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Why the increase in villain and anti-hero movies like Venom is such a welcome change

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Jan 17, 2020, 1:51 PM EST (Updated)

Most superhero movies — and there's a lot these days — stand or fall based on the quality of their villains.

The late Heath Ledger won an Oscar for playing the Joker in Christopher Nolan's The Dark Knight, while most of us only remember how silly Tom Hardy sounded as Bane in its follow-up The Dark Knight Rises. Tom Hiddleston's Loki and Michael B. Jordan in Black Panther are bad guys that helped define the heroes they faced, although villains that good (or bad) tend to be few and far between. The most disappointing superhero movies offer only weak or unmemorable villains, even those we may love as comic book characters.

Comic book creators long ago realized they could do some interesting things by giving villains their own comics, whether it's Daredevil baddie Kingpin or his pseudo-sweetheart Elektra. Fan interest in comic book villains has helped pave the way for studios to start giving the baddies more love over the next couple years.

Whether or not you were a fan of Warner Bros' 2017 attempt at bringing DC's Suicide Squad to the screen or not, it was an interesting experiment for sure. To many, the best part of that movie was finally seeing the Joker and his brain-damaged lady-love Harley Quinn together on the big screen, and Margot Robbie's portrayal of the latter has connected enough with fans that Warner Bros. wanted to do more with her.

Harley is getting her own Birds of Prey movie in the next year or so, directed by Cathy Yan. We'll have to see if that movie includes Leto's Joker, because it will put Harley into a new team with four female heroes — Black Canary, the Huntress, Cassandra Cain (Batwoman) and Detective Montoya — all big names in the Bat-verse. Harley's kind of a special case, because she's the counter-point to Catwoman, being in love with the Joker vs. Batman. In most cases, that would make Harley a straight-up villain, but she has had her own comic for years and maybe Warners is hoping to clear up that grey area by teaming her with other heroes.

The Joker is also getting his own movie, except that this will be a darker, presumably R-rated offering with Joaquin Phoenix in the make-up and Todd Phillips (The Hangover) behind the camera. If the trades are to be believed, Martin Scorsese wants to tell his own Joker tale with Leonardo DiCaprio, but it makes one wonder how to sell the Joker in a movie without having his nemesis the Batman? Since Suicide Squad is the only super-villain movie that's hit theaters so far – and that did pretty well, all things considered – it's certainly a risky endeavor.

Long before the Shazam! movie went into production, Dwayne Johnson had been talking about playing the hero's arch-nemesis, Black Adam. Although Johnson himself probably won't appear in the April 5 release, he has said that Black Adam script is in pretty good shape. Once again, a villain is being introduced separately from their corresponding hero; maybe they'll be connected films, but will anyone who doesn't comics even be aware who Black Adam is or is that movie all about The Rock?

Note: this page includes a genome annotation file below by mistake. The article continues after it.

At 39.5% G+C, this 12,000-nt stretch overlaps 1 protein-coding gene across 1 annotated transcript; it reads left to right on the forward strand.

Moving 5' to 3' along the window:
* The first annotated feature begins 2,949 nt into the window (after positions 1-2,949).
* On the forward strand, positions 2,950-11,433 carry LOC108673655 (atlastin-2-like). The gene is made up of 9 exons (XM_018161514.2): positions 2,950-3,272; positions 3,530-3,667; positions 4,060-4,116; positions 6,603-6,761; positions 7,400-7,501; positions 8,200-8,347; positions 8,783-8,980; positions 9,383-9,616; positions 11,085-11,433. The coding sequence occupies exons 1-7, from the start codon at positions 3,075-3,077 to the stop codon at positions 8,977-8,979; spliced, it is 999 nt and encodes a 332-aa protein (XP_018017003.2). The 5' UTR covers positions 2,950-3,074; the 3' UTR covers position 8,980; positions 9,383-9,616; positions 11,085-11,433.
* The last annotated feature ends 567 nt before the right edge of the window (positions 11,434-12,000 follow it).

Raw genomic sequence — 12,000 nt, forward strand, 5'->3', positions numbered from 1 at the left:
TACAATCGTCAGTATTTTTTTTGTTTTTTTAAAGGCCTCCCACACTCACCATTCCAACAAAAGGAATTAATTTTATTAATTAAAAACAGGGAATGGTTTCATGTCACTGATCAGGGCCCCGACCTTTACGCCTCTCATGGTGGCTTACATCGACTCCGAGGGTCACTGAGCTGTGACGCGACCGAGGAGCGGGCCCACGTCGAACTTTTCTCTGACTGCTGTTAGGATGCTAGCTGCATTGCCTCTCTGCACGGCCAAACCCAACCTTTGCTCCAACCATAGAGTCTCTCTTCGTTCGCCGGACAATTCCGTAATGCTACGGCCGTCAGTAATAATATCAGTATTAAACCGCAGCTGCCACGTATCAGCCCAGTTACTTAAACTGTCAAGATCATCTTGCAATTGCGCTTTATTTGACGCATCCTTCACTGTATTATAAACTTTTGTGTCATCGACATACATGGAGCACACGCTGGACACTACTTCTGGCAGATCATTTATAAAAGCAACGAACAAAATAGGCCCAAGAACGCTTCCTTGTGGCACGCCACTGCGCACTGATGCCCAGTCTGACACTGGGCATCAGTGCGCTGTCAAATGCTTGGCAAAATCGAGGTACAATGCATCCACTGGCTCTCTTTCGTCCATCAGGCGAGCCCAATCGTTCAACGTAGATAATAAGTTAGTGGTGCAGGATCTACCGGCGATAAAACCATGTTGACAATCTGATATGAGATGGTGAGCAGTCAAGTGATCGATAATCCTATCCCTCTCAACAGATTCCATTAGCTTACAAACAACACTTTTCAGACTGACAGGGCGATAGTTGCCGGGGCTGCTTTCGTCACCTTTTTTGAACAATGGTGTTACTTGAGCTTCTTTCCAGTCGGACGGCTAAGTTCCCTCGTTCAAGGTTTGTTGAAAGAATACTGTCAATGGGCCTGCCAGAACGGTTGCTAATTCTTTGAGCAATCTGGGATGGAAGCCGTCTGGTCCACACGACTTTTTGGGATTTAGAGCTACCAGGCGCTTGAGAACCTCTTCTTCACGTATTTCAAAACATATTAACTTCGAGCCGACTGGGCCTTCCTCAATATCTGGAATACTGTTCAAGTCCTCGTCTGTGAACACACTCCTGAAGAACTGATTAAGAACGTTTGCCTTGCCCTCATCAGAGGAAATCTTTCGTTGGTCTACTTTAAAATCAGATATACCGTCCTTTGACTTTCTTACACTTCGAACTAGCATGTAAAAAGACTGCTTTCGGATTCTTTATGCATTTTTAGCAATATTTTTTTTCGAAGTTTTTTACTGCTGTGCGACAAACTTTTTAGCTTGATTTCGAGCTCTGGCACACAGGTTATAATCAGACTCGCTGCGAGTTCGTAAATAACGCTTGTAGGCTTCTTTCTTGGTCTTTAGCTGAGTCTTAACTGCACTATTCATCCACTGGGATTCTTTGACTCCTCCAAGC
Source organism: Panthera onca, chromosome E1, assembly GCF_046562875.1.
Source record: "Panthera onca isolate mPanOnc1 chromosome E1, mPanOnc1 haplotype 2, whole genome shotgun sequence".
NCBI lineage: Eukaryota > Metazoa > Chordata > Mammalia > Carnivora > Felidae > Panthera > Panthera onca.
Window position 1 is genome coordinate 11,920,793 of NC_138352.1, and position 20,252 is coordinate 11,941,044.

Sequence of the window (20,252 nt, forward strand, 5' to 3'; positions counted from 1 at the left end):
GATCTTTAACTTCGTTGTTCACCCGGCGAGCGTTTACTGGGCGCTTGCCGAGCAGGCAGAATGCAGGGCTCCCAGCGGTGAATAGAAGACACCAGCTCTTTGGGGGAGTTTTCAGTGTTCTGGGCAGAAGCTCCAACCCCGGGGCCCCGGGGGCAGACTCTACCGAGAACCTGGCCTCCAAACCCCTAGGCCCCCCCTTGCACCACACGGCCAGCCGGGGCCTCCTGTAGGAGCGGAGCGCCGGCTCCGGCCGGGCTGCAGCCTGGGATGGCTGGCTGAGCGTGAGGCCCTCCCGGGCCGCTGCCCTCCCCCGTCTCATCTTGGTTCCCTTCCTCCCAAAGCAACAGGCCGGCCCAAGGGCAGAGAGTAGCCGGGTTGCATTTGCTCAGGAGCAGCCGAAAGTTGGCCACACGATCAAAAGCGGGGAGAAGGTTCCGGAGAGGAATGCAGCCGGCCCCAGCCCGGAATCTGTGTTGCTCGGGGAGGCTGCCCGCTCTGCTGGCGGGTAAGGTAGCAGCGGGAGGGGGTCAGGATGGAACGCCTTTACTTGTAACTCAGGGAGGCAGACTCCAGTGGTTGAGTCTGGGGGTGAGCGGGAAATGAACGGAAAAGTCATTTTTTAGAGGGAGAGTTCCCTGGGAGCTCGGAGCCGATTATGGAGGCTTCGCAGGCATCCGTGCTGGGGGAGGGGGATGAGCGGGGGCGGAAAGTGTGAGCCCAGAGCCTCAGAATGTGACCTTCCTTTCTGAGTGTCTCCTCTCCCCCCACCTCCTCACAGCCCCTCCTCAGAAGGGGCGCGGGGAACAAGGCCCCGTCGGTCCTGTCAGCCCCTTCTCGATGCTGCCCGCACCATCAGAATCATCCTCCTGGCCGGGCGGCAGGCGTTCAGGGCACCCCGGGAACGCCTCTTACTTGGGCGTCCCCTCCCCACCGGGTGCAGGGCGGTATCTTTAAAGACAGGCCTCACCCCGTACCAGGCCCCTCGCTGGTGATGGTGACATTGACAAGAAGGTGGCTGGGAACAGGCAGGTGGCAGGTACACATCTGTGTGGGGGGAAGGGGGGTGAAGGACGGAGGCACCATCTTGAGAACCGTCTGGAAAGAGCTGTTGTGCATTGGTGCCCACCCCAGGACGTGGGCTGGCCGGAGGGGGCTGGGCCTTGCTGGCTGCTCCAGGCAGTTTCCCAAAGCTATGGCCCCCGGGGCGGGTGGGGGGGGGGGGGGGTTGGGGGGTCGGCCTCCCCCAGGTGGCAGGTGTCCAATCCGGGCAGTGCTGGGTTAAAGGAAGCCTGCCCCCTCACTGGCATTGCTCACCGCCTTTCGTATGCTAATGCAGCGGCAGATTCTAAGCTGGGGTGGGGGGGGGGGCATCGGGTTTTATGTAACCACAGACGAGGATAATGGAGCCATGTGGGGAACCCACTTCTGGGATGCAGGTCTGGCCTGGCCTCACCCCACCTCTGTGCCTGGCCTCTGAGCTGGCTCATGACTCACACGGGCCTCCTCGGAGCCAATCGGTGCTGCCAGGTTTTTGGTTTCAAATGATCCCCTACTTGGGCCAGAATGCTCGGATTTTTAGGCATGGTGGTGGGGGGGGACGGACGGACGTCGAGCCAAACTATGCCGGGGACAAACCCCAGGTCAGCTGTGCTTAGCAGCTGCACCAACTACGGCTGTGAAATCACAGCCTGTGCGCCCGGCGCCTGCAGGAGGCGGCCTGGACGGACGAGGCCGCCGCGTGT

The next "Marvel" movie will be Sony's Venom starring Tom Hardy (yes, him again), out this October. Although in recent years, Venom has taken on more of an anti-hero role in the comics, his origins are that of a Spider-Man villain, and we'll have to see whether Ruben Fleischer is able to use any of the Spider-ties with which we're familiar or if this Venom will be a completely different thing. Maybe Venom isn't quite as known as the Joker, but the character certainly has potential to work either as a hero or villain.

For some time, producer Avi Arad had been talking about doing a Sinister Six movie for Sony, which would bring together some of Spider-Man's greatest villains. At this point, who knows which villains and which incarnations we might see from a series that's been rebooted twice… if this movie ever happens? One would expect Michael Keaton's great take on the Vulture to be among them and possibly some of the villains from the upcoming Spider-Man: Far From Home. Less immediate as a super-villain movie is the planned Silver and Black that will team Spidey's criminal pseudo-allies Silver Sable and Black Cat – like Harley and Catwoman, where they fall on the villainous Kinsey spectrum tends to vary.

It's also good to remember that Deadpool was originally introduced as a villain in The New Mutants. Like the DC counterpart that inspired him, Titans rival Deathstroke, he's a paid assassin, and there really should be no grey area when you start killing people for a living, even if he's ventured further into anti-hero territory thanks to Ryan Reynolds.

Yet, it's not all wine and roses for villains. Some might remember how badly a Catwoman movie starring Halle Berry failed in 2004, and Jennifer Garner's Elektra, also not quite a villain, didn't do much better as a solo venture. That's just one of the possible hurdles Todd Phillips' The Joker will have to contend with.

It might be too early to tell if so many villain-centric movies can be considered a good thing, because a.) we don't know how many of these movies will actually get made and b.) we have no idea how good any of them might be. If Joaquin Phoenix gets an Oscar nomination playing the Joker a la Ledger, then maybe this sort of thing will be taken more seriously among the studio's number-crunchers. If not, there are plenty more heroes to star in potential sequels and spin-offs, and the villains will just have to go back to sharing their screen time.